You know those days when everything catches up to you? And you just can’t take anymore? And you are depressed about yourself? And you wonder why and cry and cry and then cry some more?
I know we’ve all had some of those days. I certainly have had my fair share. My most recent one was just yesterday. So many things have been going on for my little L medical-wise, my husband has been out of town, my house was not as clean as I wanted, and I was just so depressed about myself.
So I cried and cried because I just couldn’t take anymore. I didn’t want my brain to be so overloaded with things. I didn’t want my body to look the way it did. I didn’t want to be a “temporary single mom” while my husband was out of town. I didn’t want my little L to have to deal with so much. I just felt down-right worthless, sad, and overwhelmed.
I called the person I see as downright amazing. My mom.
As I was describing how I felt about everything, bawling my face off, and just laying on the couch because I couldn’t make myself do anything else, my sweet L walked over to me.
She climbed up on the couch, looks at me with those baby blues, and started to wipe my tears with her blanket.
“I wipe your tears Mommy.”
Then of course I cry harder.
“It’s okay, Mommy, I help you feel better.”
She wipes my tears, tucks blankets under my neck, and gets me one of her dolly pillows.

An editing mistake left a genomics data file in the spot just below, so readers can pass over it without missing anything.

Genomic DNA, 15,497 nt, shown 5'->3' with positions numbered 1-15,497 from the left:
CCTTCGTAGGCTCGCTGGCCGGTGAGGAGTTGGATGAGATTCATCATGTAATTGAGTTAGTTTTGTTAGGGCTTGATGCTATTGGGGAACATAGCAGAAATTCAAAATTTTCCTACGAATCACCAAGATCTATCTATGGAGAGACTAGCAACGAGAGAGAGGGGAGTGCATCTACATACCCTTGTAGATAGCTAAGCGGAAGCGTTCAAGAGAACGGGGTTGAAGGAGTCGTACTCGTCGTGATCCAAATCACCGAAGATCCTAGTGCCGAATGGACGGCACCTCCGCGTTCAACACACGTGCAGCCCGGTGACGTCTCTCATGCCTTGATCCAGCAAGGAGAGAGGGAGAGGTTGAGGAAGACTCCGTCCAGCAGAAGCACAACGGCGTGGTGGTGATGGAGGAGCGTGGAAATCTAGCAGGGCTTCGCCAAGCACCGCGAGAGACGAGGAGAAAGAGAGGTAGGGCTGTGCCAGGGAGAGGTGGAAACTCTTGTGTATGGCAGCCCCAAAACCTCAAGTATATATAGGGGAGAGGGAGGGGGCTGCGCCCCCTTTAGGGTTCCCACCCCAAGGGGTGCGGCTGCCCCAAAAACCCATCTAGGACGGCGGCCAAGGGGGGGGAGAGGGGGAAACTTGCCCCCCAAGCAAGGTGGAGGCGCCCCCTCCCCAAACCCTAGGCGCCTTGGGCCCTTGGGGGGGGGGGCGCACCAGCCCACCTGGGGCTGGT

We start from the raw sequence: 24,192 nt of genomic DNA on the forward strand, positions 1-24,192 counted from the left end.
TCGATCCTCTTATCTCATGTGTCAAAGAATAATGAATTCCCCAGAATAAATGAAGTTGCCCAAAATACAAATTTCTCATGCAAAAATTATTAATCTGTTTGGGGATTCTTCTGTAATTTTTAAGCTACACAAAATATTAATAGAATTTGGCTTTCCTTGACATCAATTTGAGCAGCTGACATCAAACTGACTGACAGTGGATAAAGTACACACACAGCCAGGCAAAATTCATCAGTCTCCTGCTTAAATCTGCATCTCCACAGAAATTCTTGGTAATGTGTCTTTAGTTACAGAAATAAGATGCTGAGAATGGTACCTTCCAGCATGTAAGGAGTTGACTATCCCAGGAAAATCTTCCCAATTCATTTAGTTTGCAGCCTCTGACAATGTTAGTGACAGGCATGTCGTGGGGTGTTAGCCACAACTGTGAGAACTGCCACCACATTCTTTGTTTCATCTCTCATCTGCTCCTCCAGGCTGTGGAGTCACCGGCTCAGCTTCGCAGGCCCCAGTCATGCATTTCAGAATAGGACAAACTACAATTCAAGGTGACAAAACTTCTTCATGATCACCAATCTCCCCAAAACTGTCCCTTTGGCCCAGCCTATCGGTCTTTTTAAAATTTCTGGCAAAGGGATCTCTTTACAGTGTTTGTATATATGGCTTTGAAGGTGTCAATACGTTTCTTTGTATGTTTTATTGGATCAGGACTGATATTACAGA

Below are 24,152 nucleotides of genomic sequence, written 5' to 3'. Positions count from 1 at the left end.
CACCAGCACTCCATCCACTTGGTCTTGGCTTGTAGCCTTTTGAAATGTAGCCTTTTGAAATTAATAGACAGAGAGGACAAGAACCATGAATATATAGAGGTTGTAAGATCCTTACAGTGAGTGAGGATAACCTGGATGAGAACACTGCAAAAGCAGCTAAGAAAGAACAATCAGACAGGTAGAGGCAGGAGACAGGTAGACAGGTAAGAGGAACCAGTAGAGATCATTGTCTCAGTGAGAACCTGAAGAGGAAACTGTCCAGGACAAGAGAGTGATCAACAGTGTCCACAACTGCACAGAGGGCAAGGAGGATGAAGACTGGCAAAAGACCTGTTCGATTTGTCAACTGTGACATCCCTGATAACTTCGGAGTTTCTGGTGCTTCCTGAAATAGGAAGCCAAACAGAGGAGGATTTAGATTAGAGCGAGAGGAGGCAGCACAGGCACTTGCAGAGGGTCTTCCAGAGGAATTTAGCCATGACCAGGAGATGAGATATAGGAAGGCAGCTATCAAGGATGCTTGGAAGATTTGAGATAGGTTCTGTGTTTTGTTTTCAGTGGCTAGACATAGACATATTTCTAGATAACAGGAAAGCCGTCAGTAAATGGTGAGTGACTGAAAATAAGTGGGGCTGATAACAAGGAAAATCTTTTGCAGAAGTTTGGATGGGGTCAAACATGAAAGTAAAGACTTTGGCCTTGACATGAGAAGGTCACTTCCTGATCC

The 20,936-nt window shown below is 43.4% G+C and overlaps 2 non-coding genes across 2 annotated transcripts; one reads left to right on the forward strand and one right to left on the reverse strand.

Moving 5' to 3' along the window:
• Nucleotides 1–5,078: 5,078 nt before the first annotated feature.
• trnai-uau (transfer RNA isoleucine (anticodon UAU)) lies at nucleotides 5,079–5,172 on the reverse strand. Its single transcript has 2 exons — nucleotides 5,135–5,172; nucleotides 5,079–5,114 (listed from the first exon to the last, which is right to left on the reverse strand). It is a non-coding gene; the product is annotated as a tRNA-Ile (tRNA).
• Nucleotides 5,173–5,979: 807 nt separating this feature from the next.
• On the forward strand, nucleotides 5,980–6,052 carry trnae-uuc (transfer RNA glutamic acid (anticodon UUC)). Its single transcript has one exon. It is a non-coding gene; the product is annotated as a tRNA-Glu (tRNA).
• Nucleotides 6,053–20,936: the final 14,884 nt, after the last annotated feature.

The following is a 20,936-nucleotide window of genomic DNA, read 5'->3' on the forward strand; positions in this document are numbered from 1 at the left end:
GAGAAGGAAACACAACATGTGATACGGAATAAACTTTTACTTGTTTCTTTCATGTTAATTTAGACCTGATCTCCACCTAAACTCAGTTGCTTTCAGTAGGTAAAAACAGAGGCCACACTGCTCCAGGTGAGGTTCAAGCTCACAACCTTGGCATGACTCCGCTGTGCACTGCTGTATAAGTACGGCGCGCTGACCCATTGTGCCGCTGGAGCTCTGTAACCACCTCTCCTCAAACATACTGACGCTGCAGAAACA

“Here Mom, a pillow for your head to feel better!”
I cry harder. How come she is so sweet?!
“Uh oh, Mom! What happened? I get your tears.”
“I will sing you a song Mommy, to feel better.”
She sits by my side and sings softly a song that I can’t make out. The only phrases I catch:
“I love my Mommmmmm. My mommmmmyyyy.”
“Mommy, you sad?”
“Yes, Mommy’s feeling sad. But you are helping me feel better.”
“Yeah Mommy, I get your tears. And sing a song to feel better.”
“Thanks, sweetie. I love you so much!”
Even though I was an un-showered-no-make-up’ed-hair-in-a-ponytail-blotchy-red-faced from-crying-overweight-tired-mom, my sweet little 2.5 year old noticed me enough to come wipe my tears, sing me a song, and tuck me in.
It got me thinking how it doesn’t matter what I look like, how I feel, or what my house may look like – my daughter sees me as her mom. Her buddy, her pal, her friend, her role-model, her mommy. Someone who has unconditional love for her, someone who takes care of her, someone who will listen to her made up songs and dance moves until sundown.
My L has been through a lot for a 2.5 year old. As a pediatric stroke survivor, she is quite a remarkable girl. Her happy and sweet demeanor is pretty contagious, and her empathy for others is astounding.
I took a step back after this incident and thought to myself, how do I see myself? How is motherhood affecting how I see myself? Is it positive? Is it negative? What do I see in me? What does my daughter see in me?
As hard as it is for me, I realize that my daughter sees me as the person I really am, and the person I can become. She may only be 2.5, but she knows me. How well do I know myself? How well am I portraying myself to her? Positively, I hope.
I challenge you (and me) that next time we’re having a down-in-the-dumps day to take a step back, get down to our child’s level, look them in the eyes, and ask ourselves, “what am I through my [daughter’s] eyes”?
The answer reflecting through [her] eye, back to you will undoubtedly be, amazing.